Syria: UN Humanitarian Chief urges Security Council to “end this brutal conflict”
The United Nation’s Humanitarian Chief, Valerie Amos, has called on the Security Council to find an immediate political solution to the conflict in Syria, warning that continued failure could see the country reach a “point of no return”.
“The situation in Syria is a humanitarian catastrophe with ordinary people paying the price for the failure to end the conflict,” she told the Security Council in New York.
According to the UN, 6.8 million people are in need of humanitarian assistance, including 4.25 million who are internally displaced. A further 1.3 million have fled the country and sought refuge in neighbouring countries.
Vital infrastructure has been devastated. UN assessment missions report that some cities have been almost entirely reduced to rubble, and widespread power disruptions have left countless communities without access to water. Almost a third of all houses across the country have been damaged or destroyed.
However, Ms Amos explained that even these figures fail to reveal the true horror of the conflict that has entered its third year.
“(Our) descriptions cannot begin to give you the real picture of the horrors being meted out every day. We have heard testimonies of houses burnt with families inside: of people being bombed and killed while queuing for a piece of bread.
“This is the reality of Syria today,” she said.
Ms Amos reported that humanitarian access, especially to opposition-controlled areas, continues to be difficult, and has been further exacerbated by new bureaucratic hurdles. In February and March, a Government decision to stop the cross-line operations of the Syrian Arab Red Crescent left 276,000 people in the city of Homs without support.
Ms Amos told the Security Council that the authorities now require every vehicle in an aid convoy to carry a permit signed by two ministers in order to pass Government checkpoints.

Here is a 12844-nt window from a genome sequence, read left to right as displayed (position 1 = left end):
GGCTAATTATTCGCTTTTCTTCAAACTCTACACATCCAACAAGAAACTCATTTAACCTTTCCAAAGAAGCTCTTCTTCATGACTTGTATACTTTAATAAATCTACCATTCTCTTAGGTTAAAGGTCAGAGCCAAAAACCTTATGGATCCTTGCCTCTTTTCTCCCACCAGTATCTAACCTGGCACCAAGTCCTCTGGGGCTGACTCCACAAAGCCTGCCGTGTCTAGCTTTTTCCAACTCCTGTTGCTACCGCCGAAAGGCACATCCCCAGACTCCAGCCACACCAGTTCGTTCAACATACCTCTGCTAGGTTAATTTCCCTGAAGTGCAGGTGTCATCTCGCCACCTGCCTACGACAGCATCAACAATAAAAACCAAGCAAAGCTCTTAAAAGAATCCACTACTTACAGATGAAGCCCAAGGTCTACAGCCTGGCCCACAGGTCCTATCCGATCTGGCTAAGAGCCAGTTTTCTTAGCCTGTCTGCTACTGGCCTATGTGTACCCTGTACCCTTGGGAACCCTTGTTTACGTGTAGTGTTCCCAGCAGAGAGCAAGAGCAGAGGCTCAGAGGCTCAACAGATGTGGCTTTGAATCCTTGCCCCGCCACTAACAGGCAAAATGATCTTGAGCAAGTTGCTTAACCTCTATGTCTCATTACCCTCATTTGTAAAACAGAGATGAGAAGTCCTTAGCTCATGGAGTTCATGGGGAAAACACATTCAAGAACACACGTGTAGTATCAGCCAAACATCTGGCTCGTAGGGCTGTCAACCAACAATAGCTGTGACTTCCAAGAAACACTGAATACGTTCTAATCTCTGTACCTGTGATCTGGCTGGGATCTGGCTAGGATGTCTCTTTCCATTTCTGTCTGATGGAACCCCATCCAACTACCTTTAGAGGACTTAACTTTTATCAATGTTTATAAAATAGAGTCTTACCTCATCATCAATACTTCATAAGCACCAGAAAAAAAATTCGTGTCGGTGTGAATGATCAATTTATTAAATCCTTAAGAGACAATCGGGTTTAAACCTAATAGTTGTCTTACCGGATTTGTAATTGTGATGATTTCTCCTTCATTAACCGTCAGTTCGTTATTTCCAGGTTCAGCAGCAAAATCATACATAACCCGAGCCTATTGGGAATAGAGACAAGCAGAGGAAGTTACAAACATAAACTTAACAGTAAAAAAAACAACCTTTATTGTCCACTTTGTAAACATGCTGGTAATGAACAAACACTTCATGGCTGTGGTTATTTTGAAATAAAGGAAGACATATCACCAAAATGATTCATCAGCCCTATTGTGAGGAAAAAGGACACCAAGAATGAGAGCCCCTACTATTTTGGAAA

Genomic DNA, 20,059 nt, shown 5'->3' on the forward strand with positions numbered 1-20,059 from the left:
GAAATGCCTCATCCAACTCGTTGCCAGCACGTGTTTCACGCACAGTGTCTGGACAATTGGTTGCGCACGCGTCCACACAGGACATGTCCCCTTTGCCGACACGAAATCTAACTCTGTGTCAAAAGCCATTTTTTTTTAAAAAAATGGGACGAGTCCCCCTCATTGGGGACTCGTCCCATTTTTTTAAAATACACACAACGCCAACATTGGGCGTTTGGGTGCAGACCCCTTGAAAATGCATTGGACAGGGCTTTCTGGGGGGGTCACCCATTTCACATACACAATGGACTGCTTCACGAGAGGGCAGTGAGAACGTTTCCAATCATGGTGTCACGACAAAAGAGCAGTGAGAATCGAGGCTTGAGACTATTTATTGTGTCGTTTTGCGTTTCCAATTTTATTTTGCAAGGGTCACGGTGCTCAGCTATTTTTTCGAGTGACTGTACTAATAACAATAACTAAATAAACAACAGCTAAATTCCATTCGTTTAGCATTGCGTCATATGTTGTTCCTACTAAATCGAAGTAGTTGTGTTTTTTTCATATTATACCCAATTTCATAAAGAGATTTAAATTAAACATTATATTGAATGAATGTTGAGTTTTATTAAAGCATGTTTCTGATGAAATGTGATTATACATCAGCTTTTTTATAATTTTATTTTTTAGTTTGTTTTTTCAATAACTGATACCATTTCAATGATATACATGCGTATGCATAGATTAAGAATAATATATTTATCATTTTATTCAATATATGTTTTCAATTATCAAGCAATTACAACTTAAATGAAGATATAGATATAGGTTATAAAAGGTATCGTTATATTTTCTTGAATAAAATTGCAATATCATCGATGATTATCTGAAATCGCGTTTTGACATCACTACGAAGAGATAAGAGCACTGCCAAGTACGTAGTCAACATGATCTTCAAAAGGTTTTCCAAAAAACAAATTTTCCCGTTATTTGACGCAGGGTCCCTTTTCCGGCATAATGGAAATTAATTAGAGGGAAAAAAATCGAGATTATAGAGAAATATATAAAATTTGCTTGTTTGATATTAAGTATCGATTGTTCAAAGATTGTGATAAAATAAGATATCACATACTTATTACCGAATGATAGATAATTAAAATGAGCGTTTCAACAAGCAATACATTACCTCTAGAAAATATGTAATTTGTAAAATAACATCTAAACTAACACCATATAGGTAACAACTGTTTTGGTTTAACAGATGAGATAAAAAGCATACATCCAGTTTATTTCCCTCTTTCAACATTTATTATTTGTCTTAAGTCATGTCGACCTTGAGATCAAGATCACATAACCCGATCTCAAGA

“When I tell the Council that a convoy from Damascus to Aleppo goes through 50 checkpoints … you will appreciate the impossibility of this request. We cannot do business this way,” she said.
Despite these and other challenges, UN agencies and their humanitarian partners have been able to reach millions with crucial assistance. More than five million people now have access to safe water thanks to UNICEF and its partners, with a further 5 million expected to be reached in coming months. An estimated 2.7 million have received primary health care from the World Health Organization (WHO) and partners. Two million people received food assistance from the World Food Programme in March – an increase of 300,000 on the previous month.
Efforts on the ground were bolstered by news this week that the Kuwaiti Government has allocated $300 million to the UN’s appeal for Syria. However, even with this significant injection of funds, only half of the $1.5 billion needed to meet Syria’s humanitarian needs until June have been received.
“I cannot overstate the seriousness of the current situation in Syria,” concluded Ms Amos. “I do not have an answer for those Syrians I have spoken to who asked me why the world has abandoned them.
“My appeal to this Council is on behalf of the Syrian people but it is also on behalf of all those seeking to assist them. We are losing hope. We cannot do our jobs properly.
“We look to you to take the action necessary to end this brutal conflict.”